Video and DVD industries
When the videocassette recorder was launched on the consumer market in the mid-1970s, it transformed home entertainment. Two decades later, DVD reinvented video media for the digital age. Video and DVD Industries is the first study to consider DVD from an industrial perspective. The book outlines industry battles over incompatible formats, from the Betamax/VHS war to competing laserdisc systems and to the introduction of HDDVD and Blu-ray high-definition systems. Chapters also look at the formation of international markets in the globalization of video media, the contradictory responses of the Hollywood studios to video and DVD, and the legal and technological measures taken to control industrialized video piracy.
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From Videodisc to DVD
Global Diffusion of Video and DVD
Controlling and Profiting from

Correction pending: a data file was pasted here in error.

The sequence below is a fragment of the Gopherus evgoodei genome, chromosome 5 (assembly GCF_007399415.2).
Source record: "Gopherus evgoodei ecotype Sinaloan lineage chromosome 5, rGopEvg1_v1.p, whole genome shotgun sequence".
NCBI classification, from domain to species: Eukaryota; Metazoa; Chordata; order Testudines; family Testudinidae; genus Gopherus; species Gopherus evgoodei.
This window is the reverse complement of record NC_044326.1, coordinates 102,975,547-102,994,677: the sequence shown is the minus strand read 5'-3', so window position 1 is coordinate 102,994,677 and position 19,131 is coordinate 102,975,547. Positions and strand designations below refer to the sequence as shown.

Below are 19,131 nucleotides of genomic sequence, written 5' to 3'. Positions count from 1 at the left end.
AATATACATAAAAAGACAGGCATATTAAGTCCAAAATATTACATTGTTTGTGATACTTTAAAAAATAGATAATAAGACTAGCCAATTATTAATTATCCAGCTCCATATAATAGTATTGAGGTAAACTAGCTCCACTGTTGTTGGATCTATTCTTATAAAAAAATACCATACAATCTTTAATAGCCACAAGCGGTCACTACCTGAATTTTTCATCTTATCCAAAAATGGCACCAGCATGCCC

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Ampex audio audiovisual BBFC became Betamax Blockbuster Blu-ray box office broadcasting Camcorder Cartrivision cassettes cent cinema CinemaNow commercial companies consumer market copyright industries Digital Video Disney distributors Divx downloaded DVD players estimated feature films film industry format formed global video HD-DVD high-definition DVD Hollywood film Hollywood majors home cinema home entertainment home video illegal industrialised piracy intellectual property introduced Japan Japanese laserdisc launch Matsushita Movielink MPAA Netflix Netherby operations optical disc organised outlets Paramount Philips pirate pre-recorded production programme radio retail revenue-sharing revenues Screen Digest SelectaVision sell-through sold Sony sumer SVCD tape television territories theatres theatrical release titles Toshiba U-matic units VCR population Viacom video business video CD video market video media video recording video release video rental video software videocassette videodisc Wal-Mart Warner